Enter the Bad Ass

- Or How Warped Has Our Image of Women Become -

As a writer, I pay a lot of attention to how people are portrayed in media. As a woman, I tend to also pay close attention to how women are portrayed because of how much of a Big Deal it is to me. Buffy, as a whole, does an excellent job of presenting characters that are human. They aren’t shamed, really, for who they are. Each character is well rounded and feels, you know, like an actual human being.

Buffy, in particular is fascinating to me because she is a ‘girly-girl’ – she’s into fashion, cheerleading, and boys – but the audience never once doubts that she is intelligent (just maybe not in a ‘public school’ sort of way), brave, strong, and empathetic. She was allowed to care about how she looked and also care about her physical strength. She is allowed to be caring and defensive and offensive and Bad Ass.

I wonder, sometimes, how girls in my generation would handle a character like Buffy today. I have seen arguments that would lead me to believe that, if they did not already associate Joss Whedon with feminist characters, they probably would not react well to Buffy.

There is this idea out there that a Strong Female Character must be Physically Strong, or Mentally Dominant, or Controlling. She must not care what anyone says about her, and must not care about others, except in a…leaderly way. She cannot be Motherly, Girly, or Conform to any Gender Norms.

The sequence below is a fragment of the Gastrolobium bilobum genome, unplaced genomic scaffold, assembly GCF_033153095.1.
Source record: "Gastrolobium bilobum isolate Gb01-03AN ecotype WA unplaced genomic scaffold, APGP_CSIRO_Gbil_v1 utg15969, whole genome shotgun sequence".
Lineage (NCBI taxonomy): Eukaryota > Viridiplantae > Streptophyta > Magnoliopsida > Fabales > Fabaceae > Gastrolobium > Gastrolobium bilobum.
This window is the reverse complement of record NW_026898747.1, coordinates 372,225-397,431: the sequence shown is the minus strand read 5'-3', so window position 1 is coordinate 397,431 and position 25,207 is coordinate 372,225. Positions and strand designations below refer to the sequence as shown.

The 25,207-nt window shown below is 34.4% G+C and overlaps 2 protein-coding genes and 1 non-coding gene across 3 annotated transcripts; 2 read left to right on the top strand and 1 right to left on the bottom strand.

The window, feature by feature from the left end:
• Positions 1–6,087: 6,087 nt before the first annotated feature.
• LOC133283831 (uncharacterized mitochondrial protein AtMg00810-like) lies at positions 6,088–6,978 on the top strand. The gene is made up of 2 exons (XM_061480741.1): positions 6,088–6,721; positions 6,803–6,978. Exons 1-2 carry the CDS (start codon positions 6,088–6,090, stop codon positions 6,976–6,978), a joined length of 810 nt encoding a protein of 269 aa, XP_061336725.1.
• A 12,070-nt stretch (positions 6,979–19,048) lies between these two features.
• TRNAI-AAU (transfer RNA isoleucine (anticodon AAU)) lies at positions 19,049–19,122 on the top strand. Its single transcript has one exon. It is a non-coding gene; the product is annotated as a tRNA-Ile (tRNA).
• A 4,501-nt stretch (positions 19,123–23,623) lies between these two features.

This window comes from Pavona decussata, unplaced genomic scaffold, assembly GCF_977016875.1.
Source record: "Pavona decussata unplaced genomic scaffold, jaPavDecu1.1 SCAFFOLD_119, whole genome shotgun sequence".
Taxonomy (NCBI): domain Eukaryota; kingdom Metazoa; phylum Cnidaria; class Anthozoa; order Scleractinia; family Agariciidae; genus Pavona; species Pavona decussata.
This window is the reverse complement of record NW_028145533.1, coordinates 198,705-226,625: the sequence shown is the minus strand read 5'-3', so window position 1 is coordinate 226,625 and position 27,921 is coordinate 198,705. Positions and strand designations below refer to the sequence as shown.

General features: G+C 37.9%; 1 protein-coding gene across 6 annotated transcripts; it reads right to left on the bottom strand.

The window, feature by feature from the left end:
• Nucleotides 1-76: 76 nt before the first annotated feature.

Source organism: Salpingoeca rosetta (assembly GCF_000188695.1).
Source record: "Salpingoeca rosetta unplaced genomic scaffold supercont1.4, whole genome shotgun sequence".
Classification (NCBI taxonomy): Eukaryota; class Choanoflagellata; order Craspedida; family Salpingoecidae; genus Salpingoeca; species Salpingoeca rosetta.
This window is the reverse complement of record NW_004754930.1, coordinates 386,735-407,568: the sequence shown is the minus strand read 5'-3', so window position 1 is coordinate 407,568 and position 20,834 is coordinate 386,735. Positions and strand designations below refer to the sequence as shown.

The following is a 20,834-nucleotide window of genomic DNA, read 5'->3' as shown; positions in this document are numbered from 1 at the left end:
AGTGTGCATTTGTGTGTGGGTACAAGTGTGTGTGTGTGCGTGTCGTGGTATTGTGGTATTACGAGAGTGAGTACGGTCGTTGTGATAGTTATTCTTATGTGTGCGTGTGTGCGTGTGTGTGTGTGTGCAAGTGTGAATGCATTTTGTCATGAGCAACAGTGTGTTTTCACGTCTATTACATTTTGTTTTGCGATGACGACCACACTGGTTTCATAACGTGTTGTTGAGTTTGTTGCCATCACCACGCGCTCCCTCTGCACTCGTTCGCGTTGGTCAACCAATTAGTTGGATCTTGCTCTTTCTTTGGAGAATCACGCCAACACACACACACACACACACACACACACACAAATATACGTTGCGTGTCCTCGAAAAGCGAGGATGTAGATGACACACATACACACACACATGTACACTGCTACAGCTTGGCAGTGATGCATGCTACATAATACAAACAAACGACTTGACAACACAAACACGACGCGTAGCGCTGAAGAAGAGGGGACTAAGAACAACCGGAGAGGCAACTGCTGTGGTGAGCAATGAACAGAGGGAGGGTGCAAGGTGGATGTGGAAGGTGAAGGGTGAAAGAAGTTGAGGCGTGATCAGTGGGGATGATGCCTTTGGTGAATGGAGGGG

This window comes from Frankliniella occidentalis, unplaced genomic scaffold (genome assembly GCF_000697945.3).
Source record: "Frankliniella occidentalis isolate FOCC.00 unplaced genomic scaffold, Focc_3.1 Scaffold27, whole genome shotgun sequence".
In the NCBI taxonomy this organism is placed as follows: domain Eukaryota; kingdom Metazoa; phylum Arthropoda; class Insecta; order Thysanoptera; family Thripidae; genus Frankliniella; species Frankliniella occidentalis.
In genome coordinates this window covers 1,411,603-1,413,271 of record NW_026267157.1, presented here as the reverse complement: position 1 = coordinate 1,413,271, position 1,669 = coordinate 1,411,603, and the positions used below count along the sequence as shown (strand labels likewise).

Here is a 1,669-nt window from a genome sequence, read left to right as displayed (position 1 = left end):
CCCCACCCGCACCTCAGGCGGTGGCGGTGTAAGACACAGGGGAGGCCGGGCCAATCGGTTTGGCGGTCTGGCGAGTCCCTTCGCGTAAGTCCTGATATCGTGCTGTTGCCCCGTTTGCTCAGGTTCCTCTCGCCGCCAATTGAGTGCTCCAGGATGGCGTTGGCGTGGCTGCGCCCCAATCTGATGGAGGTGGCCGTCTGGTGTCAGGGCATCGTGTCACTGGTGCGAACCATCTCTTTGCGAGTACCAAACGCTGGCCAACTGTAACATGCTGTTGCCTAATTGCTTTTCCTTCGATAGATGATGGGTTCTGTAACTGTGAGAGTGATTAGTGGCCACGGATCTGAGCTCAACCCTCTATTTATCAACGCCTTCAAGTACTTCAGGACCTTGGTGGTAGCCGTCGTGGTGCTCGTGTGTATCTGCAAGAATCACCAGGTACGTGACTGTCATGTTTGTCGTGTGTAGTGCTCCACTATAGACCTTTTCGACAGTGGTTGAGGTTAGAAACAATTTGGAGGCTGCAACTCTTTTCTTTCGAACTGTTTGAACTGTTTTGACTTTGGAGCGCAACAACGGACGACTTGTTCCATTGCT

But that’s a really limited definition of a ‘strong’ character, and perhaps strong isn’t the right word. In my opinion, Buffy is a strong female, but she is also a person. She has flaws and a personality that fluctuates as she tries to figure out who she is. She is simultaneously a typical teenager and a responsible adult in Band Candy. She is able to take charge and deal with Angel’s conflation of strength and cowardice (while crying, might I add) and she is not seen as weak. On the other end of the spectrum, we quite literally see two sides of Willow in Dopplegangland, and both, I would argue, are excellent representations of women. Yes, one Willow is Vampiric, and a little sadistic, but she’s still her own person, not a cardboard cutout side character.

Strong, I think, is the wrong word. Well-rounded is better, but that calls to mind ‘well adjusted’ for me. Buffy and Willow represent people to me – their personalities are malleable and they have flaws and they are not shamed for anything that they do. They suffer through the consequences of their actions, but they are never, ever, outright shamed. I think that is what makes Buffy and Willow great representations of women in the media; they were written, first, as people.